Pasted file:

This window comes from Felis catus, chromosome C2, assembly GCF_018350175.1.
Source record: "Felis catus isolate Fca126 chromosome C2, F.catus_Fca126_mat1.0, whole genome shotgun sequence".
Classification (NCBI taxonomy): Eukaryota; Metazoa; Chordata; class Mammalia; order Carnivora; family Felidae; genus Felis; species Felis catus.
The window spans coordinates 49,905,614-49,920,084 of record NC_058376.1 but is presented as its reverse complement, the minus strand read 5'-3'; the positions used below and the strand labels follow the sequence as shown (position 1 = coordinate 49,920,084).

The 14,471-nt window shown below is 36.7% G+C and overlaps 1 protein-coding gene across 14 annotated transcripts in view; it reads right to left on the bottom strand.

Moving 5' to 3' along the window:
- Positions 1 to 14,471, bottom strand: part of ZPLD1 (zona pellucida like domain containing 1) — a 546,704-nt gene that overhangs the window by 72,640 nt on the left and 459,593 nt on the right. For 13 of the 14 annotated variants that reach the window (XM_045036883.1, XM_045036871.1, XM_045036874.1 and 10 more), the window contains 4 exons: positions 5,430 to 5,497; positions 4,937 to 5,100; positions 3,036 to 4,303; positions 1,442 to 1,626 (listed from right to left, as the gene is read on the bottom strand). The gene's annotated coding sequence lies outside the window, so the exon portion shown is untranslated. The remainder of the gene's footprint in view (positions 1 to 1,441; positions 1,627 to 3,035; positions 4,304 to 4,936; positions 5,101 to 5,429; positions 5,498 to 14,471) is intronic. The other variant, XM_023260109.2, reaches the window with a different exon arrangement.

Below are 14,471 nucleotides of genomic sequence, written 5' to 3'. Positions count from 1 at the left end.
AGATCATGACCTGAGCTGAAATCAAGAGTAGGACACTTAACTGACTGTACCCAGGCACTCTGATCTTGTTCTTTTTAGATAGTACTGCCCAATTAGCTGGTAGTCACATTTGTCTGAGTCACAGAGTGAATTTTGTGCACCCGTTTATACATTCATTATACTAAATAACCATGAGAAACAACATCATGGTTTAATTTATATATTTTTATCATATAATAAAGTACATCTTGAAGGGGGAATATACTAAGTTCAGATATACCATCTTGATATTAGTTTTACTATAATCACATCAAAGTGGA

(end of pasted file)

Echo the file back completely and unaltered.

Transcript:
This window comes from Felis catus, chromosome C2, assembly GCF_018350175.1.
Source record: "Felis catus isolate Fca126 chromosome C2, F.catus_Fca126_mat1.0, whole genome shotgun sequence".
Classification (NCBI taxonomy): Eukaryota; Metazoa; Chordata; class Mammalia; order Carnivora; family Felidae; genus Felis; species Felis catus.
The window spans coordinates 49,905,614-49,920,084 of record NC_058376.1 but is presented as its reverse complement, the minus strand read 5'-3'; the positions used below and the strand labels follow the sequence as shown (position 1 = coordinate 49,920,084).

The 14,471-nt window shown below is 36.7% G+C and overlaps 1 protein-coding gene across 14 annotated transcripts in view; it reads right to left on the bottom strand.

Moving 5' to 3' along the window:
- Positions 1 to 14,471, bottom strand: part of ZPLD1 (zona pellucida like domain containing 1) — a 546,704-nt gene that overhangs the window by 72,640 nt on the left and 459,593 nt on the right. For 13 of the 14 annotated variants that reach the window (XM_045036883.1, XM_045036871.1, XM_045036874.1 and 10 more), the window contains 4 exons: positions 5,430 to 5,497; positions 4,937 to 5,100; positions 3,036 to 4,303; positions 1,442 to 1,626 (listed from right to left, as the gene is read on the bottom strand). The gene's annotated coding sequence lies outside the window, so the exon portion shown is untranslated. The remainder of the gene's footprint in view (positions 1 to 1,441; positions 1,627 to 3,035; positions 4,304 to 4,936; positions 5,101 to 5,429; positions 5,498 to 14,471) is intronic. The other variant, XM_023260109.2, reaches the window with a different exon arrangement.

Below are 14,471 nucleotides of genomic sequence, written 5' to 3'. Positions count from 1 at the left end.
AGATCATGACCTGAGCTGAAATCAAGAGTAGGACACTTAACTGACTGTACCCAGGCACTCTGATCTTGTTCTTTTTAGATAGTACTGCCCAATTAGCTGGTAGTCACATTTGTCTGAGTCACAGAGTGAATTTTGTGCACCCGTTTATACATTCATTATACTAAATAACCATGAGAAACAACATCATGGTTTAATTTATATATTTTTATCATATAATAAAGTACATCTTGAAGGGGGAATATACTAAGTTCAGATATACCATCTTGATATTAGTTTTACTATAATCACATCAAAGTGGA